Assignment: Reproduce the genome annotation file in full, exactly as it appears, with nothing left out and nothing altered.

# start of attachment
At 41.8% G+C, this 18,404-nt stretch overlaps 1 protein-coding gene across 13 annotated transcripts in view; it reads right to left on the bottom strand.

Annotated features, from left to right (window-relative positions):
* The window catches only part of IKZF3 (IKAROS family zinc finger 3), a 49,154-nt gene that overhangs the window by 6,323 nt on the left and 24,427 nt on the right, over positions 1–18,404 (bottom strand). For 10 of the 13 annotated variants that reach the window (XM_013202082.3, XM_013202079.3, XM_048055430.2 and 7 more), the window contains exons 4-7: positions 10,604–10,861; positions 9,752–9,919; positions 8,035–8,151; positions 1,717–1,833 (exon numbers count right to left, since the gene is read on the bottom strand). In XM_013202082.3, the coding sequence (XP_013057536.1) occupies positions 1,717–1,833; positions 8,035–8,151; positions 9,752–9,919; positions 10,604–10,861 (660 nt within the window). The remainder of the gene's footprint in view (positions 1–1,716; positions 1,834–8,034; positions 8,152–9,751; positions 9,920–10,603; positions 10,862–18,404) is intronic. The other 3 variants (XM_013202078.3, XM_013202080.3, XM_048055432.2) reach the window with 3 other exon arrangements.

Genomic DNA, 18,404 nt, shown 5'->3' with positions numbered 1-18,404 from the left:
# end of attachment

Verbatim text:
At 41.8% G+C, this 18,404-nt stretch overlaps 1 protein-coding gene across 13 annotated transcripts in view; it reads right to left on the bottom strand.

Annotated features, from left to right (window-relative positions):
* The window catches only part of IKZF3 (IKAROS family zinc finger 3), a 49,154-nt gene that overhangs the window by 6,323 nt on the left and 24,427 nt on the right, over positions 1–18,404 (bottom strand). For 10 of the 13 annotated variants that reach the window (XM_013202082.3, XM_013202079.3, XM_048055430.2 and 7 more), the window contains exons 4-7: positions 10,604–10,861; positions 9,752–9,919; positions 8,035–8,151; positions 1,717–1,833 (exon numbers count right to left, since the gene is read on the bottom strand). In XM_013202082.3, the coding sequence (XP_013057536.1) occupies positions 1,717–1,833; positions 8,035–8,151; positions 9,752–9,919; positions 10,604–10,861 (660 nt within the window). The remainder of the gene's footprint in view (positions 1–1,716; positions 1,834–8,034; positions 8,152–9,751; positions 9,920–10,603; positions 10,862–18,404) is intronic. The other 3 variants (XM_013202078.3, XM_013202080.3, XM_048055432.2) reach the window with 3 other exon arrangements.

Genomic DNA, 18,404 nt, shown 5'->3' with positions numbered 1-18,404 from the left: